As You Like It
Miami University Theatre • Fall 2011
A love story! Characters fall in love at first sight, but are blocked by their own awkwardness (and a little bit of villainy). We started talking about it like it was a Jane Austen novel, and this led us to give the play an Empire setting. The Empire look came from Napoleon's deliberate rejection of the ornate decorative style of the Baroque and Rococo. He wanted to associate himself with the Roman emperors. The line is clean, vertical, graceful and elegant.
The design question I faced was how to create a forest environment that would suggest forest and still somehow resonate the essence of the period, while all the time providing a backdrop in which the main signifiers of period, the costumes, would feel at home. I also had to figure out how to make the few scenes outside of the forest work without huge changes in scenery.
For me the feel of the period resonates in the look of the women’s costume silhouette – the height is emphasized with a high waistline, and the fabric tends to be gathered, creating vertical lines. More than that, the fabrics can be sheer, allowing us to see layers through the garments and adding a feeling of airiness.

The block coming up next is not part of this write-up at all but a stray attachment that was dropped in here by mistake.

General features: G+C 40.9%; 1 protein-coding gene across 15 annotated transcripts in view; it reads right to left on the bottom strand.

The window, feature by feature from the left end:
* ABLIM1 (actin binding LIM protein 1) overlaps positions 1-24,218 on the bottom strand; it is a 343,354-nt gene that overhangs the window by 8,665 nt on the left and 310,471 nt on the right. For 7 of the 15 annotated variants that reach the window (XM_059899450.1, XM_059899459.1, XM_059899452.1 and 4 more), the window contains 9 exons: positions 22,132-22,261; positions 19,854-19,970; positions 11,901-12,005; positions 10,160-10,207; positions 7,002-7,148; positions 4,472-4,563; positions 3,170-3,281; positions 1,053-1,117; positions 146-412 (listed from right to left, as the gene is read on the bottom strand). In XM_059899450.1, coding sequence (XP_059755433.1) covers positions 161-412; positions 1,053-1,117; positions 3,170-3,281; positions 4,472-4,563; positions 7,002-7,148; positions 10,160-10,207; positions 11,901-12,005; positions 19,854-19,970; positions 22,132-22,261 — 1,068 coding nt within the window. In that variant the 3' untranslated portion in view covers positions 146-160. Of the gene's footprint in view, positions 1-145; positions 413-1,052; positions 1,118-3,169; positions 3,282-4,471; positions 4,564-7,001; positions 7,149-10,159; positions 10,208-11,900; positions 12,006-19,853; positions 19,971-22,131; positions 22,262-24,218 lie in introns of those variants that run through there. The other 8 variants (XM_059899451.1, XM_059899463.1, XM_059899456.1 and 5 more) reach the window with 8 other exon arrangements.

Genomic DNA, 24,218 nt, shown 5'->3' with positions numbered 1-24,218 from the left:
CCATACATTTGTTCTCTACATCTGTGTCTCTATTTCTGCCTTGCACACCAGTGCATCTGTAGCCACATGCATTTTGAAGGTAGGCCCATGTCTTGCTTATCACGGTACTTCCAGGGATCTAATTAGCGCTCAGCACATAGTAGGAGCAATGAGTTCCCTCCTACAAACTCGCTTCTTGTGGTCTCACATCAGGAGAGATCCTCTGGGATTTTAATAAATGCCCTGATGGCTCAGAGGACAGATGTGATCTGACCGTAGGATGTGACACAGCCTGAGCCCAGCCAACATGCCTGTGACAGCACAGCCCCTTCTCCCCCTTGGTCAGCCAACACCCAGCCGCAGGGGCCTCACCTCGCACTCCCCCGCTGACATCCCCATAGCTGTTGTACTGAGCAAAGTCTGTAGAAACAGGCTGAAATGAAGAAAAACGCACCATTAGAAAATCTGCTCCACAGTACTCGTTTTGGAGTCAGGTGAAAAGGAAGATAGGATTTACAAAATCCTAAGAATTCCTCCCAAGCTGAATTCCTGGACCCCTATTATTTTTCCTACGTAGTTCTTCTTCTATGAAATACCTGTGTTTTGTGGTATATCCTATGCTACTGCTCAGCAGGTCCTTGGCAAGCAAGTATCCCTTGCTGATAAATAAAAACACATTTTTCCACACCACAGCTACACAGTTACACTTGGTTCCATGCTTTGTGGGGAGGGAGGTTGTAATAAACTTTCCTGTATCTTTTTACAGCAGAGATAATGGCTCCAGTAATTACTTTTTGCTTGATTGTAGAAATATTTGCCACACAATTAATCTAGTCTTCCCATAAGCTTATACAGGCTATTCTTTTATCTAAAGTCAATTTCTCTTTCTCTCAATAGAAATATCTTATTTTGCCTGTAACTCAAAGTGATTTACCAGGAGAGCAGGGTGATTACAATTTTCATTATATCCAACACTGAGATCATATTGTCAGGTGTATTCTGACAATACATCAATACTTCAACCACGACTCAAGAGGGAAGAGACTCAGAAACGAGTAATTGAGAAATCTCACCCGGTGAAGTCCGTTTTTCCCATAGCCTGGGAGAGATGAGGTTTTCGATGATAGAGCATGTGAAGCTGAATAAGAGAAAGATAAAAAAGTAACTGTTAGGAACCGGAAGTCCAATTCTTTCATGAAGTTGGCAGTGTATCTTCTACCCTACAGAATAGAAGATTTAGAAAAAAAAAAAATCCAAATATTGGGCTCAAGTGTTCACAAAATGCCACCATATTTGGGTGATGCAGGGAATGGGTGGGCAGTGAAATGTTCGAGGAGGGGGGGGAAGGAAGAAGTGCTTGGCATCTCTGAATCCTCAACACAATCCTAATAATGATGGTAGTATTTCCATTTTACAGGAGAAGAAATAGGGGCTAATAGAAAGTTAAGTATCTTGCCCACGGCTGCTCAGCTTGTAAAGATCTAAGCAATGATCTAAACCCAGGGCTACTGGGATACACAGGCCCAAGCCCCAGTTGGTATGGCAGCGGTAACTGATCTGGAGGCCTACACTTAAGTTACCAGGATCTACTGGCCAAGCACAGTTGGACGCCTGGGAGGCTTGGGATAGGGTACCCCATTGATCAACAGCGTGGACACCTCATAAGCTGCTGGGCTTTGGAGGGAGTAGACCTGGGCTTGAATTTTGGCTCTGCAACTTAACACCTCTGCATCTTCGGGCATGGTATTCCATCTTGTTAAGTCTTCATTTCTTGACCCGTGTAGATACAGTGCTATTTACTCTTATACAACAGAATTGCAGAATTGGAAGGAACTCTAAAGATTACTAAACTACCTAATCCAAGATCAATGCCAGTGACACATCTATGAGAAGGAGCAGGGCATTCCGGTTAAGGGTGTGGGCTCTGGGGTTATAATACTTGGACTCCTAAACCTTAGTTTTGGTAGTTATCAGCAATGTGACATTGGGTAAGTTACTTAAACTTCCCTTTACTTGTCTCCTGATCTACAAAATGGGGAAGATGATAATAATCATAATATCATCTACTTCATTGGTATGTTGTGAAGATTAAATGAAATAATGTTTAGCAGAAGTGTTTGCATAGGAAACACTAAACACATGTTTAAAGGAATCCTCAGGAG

Inspired by the fashion, I stylized the look of the forest, keeping the lines very clean and the shapes relatively geometric and playful. The vertical is emphasized, and the strips that make up the trunks of the trees mirror the pleating of the long dresses. The structures that make the trunks and the tree tops are open, allowing us to see through layers of forest to the bright sky, and to let light pass through and highlight the contours. The tree tops suggest foliage by picking up a detail of French ironwork of the period.
The simplicity of shape helps make the leap back to the court when necessary. Removing the tree tops from the picture leaves the trunks, which in their rectangular shape can also suggest tall columns, as you might find at the palace.
The costume palette includes whites, creams and pastels. Knowing this, I’ve kept a palette of earth tones (olives, warm greys, browns) in mostly medium to dark values to allow the costumes (and the actors wearing them) to visually advance in the space.